“The growth opportunity for our customer support function was in providing proactive, predictive support. Delays or machine downtime can be costly for customers so being able to predict when a service call or replacement part is needed and scheduling an appropriate time for maintenance with a client is critical. Our goal is to resolve an issue before the client is aware it exists.”
The RMM system was successful in elevating the standards of efficiency of Fuji Xerox’s entire customer service arm. Any monitoring and repair of a system could be done remotely without having to expend time, effort, and monies in sending team members to the field. Over two million customer service transactions are resolved remotely every year. Technical support has also been designed to be predictive; instead of waiting for an employee with a weak system to raise the issue, the RMM can spot the flaw before it creates a malfunction. The IT manager can then address, repair, and upgrade it — in effect upgrading the performance of the IT Help Desk, instead of just returning it to perform at the usual speed.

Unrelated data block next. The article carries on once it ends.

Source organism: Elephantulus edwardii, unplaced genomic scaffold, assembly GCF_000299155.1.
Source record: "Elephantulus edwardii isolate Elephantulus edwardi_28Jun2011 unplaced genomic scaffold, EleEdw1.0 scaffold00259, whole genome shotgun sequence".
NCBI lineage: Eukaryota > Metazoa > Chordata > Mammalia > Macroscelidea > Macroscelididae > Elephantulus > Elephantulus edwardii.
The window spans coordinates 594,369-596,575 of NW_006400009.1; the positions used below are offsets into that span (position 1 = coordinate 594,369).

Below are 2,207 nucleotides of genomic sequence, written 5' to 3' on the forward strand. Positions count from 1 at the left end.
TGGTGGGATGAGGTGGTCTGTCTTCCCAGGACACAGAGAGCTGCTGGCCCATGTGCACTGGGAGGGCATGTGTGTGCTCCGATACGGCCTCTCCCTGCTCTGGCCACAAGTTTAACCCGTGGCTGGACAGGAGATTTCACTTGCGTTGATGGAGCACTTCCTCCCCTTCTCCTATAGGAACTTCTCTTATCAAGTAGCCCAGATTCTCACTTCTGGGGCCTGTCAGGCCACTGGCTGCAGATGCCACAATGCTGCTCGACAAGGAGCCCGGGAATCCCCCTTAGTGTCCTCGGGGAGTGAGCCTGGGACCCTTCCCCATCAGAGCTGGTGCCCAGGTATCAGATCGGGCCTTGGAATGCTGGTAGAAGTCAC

IT Help Desks are crucial in fulfilling IT-related customer service requests as well as those made by employees. They make sure that every issue is addressed punctually and efficiently. Their automated system likewise minimizes the risks of error while freeing the IT staff from menial labors that would have consumed their time. Remote Management and Monitoring Systems power up IT Help Desks even further by monitoring problems and repairing them even before they happen. They can detect flaws in the Help Desk system and assist the IT Manager in improving on them. More important, they can scale the IT Help Desk services to respond to even more inquiries and concerns should the company itself expand into a national and/or global level, with various offices, personnel, and IT structures around the world.